London, Oct 12 (ANI): Scientists have developed a squeezable cellphone - SqueezeBlock - using tiny motors built into the casing to mimic the behaviour of a spring.
The shape-shifter smartphone, developed by Shwetak Patel, a computer science and engineering researcher at the University of Washington in Seattle, and colleagues, would able to alter its appearance to signal an alert in situations where visual and audible cues won't do.
Pressure plates on the device detect how much force is being applied to the casing, while the motors control the amount of resistance exerted in response.
Because the resistance can be tweaked, the degree of squishability can be controlled by some aspect of the phone's status to provide some basic feedback without demanding the attention of eyes or ears.
For example, after the battery is fully charged, the phone might feel as taut as a glutton's post-lunch belly, while a gadget running on empty might be as easy to squeeze as a stress ball.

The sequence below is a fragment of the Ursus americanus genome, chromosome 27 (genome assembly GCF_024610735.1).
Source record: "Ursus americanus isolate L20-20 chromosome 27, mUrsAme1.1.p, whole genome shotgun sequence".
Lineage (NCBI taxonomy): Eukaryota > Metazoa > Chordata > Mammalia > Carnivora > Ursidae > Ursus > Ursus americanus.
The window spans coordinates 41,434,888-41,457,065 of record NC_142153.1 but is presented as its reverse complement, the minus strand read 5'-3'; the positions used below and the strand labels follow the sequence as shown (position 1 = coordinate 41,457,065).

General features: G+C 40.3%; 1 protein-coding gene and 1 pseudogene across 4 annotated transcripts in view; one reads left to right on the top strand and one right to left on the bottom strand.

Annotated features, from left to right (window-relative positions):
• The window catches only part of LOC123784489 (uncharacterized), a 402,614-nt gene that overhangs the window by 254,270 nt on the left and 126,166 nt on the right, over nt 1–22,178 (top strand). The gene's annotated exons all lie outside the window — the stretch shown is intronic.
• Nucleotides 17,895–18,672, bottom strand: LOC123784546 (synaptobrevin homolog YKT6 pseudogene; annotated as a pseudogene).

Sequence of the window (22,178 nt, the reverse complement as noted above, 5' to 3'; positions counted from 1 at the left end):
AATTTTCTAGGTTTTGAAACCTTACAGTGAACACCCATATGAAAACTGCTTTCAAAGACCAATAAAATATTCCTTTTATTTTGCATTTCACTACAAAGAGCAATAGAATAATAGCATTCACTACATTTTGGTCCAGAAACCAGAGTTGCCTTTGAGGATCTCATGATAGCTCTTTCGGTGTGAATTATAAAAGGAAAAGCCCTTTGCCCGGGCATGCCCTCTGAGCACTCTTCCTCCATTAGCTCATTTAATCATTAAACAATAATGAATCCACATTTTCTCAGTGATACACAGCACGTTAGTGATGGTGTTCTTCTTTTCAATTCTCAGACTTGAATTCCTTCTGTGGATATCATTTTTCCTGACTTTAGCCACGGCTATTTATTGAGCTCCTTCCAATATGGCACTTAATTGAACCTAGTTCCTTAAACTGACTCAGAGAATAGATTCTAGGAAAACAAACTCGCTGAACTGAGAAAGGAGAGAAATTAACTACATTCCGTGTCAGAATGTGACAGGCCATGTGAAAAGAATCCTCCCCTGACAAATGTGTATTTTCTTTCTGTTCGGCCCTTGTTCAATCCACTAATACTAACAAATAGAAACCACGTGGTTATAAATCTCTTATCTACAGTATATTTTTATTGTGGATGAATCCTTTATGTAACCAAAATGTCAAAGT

Alternatively, the stiffness could convey the number of emails marked as important that have arrived in a user's inbox.
"You can imagine squeezing the phone to give you a little bit of information on its status - ring level, messages - without having to look at it," New Scientist quoted Patel as saying.
In trials, Patel asked 10 people to test seven different uses of SqueezeBlock. They were able to distinguish up to four levels of squishiness, suggesting it could provide a basic way of checking battery charge, for instance.
The work was presented at the ACM Symposium on User Interface Software and Technology in New York last week. (ANI)